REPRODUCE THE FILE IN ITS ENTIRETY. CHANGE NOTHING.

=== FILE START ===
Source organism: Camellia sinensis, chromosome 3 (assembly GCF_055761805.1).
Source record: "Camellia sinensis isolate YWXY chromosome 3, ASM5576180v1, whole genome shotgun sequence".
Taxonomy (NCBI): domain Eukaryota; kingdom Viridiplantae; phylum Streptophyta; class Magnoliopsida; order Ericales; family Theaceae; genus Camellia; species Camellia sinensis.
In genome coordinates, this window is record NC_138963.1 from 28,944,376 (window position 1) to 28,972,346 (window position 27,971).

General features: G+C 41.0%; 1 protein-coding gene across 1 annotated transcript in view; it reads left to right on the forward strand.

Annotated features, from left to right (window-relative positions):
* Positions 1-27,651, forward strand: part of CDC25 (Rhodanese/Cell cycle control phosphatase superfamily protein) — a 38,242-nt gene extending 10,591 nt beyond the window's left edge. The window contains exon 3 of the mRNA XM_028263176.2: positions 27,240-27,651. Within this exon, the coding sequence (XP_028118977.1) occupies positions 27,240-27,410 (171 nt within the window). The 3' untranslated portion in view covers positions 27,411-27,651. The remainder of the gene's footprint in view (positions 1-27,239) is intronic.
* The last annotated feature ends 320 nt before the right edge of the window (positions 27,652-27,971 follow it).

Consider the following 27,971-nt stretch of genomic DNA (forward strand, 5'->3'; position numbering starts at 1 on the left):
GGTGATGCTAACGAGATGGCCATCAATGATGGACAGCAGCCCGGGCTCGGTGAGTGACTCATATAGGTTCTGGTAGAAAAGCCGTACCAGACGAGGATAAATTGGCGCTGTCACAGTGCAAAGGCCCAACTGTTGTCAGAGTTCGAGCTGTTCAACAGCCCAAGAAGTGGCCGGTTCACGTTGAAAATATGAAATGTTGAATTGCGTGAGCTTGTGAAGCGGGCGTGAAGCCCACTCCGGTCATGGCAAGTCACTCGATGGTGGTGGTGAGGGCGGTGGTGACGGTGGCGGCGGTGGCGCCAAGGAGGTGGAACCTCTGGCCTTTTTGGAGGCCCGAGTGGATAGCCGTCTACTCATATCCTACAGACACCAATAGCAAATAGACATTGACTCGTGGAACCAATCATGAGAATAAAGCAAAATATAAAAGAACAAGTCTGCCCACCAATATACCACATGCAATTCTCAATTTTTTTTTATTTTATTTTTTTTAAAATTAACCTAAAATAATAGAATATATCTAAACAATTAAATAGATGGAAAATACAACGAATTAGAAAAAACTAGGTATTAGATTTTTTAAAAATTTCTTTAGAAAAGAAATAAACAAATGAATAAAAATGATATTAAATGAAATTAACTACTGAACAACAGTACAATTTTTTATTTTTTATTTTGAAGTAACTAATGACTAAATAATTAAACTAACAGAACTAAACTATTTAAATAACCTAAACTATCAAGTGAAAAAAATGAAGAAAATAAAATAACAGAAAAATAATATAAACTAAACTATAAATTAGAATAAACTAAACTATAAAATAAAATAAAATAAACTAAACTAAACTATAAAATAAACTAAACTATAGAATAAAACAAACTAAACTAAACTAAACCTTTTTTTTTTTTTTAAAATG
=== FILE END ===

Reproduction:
Source organism: Camellia sinensis, chromosome 3 (assembly GCF_055761805.1).
Source record: "Camellia sinensis isolate YWXY chromosome 3, ASM5576180v1, whole genome shotgun sequence".
Taxonomy (NCBI): domain Eukaryota; kingdom Viridiplantae; phylum Streptophyta; class Magnoliopsida; order Ericales; family Theaceae; genus Camellia; species Camellia sinensis.
In genome coordinates, this window is record NC_138963.1 from 28,944,376 (window position 1) to 28,972,346 (window position 27,971).

General features: G+C 41.0%; 1 protein-coding gene across 1 annotated transcript in view; it reads left to right on the forward strand.

Annotated features, from left to right (window-relative positions):
* Positions 1-27,651, forward strand: part of CDC25 (Rhodanese/Cell cycle control phosphatase superfamily protein) — a 38,242-nt gene extending 10,591 nt beyond the window's left edge. The window contains exon 3 of the mRNA XM_028263176.2: positions 27,240-27,651. Within this exon, the coding sequence (XP_028118977.1) occupies positions 27,240-27,410 (171 nt within the window). The 3' untranslated portion in view covers positions 27,411-27,651. The remainder of the gene's footprint in view (positions 1-27,239) is intronic.
* The last annotated feature ends 320 nt before the right edge of the window (positions 27,652-27,971 follow it).

Consider the following 27,971-nt stretch of genomic DNA (forward strand, 5'->3'; position numbering starts at 1 on the left):
GGTGATGCTAACGAGATGGCCATCAATGATGGACAGCAGCCCGGGCTCGGTGAGTGACTCATATAGGTTCTGGTAGAAAAGCCGTACCAGACGAGGATAAATTGGCGCTGTCACAGTGCAAAGGCCCAACTGTTGTCAGAGTTCGAGCTGTTCAACAGCCCAAGAAGTGGCCGGTTCACGTTGAAAATATGAAATGTTGAATTGCGTGAGCTTGTGAAGCGGGCGTGAAGCCCACTCCGGTCATGGCAAGTCACTCGATGGTGGTGGTGAGGGCGGTGGTGACGGTGGCGGCGGTGGCGCCAAGGAGGTGGAACCTCTGGCCTTTTTGGAGGCCCGAGTGGATAGCCGTCTACTCATATCCTACAGACACCAATAGCAAATAGACATTGACTCGTGGAACCAATCATGAGAATAAAGCAAAATATAAAAGAACAAGTCTGCCCACCAATATACCACATGCAATTCTCAATTTTTTTTTATTTTATTTTTTTTAAAATTAACCTAAAATAATAGAATATATCTAAACAATTAAATAGATGGAAAATACAACGAATTAGAAAAAACTAGGTATTAGATTTTTTAAAAATTTCTTTAGAAAAGAAATAAACAAATGAATAAAAATGATATTAAATGAAATTAACTACTGAACAACAGTACAATTTTTTATTTTTTATTTTGAAGTAACTAATGACTAAATAATTAAACTAACAGAACTAAACTATTTAAATAACCTAAACTATCAAGTGAAAAAAATGAAGAAAATAAAATAACAGAAAAATAATATAAACTAAACTATAAATTAGAATAAACTAAACTATAAAATAAAATAAAATAAACTAAACTAAACTATAAAATAAACTAAACTATAGAATAAAACAAACTAAACTAAACTAAACCTTTTTTTTTTTTTTAAAATG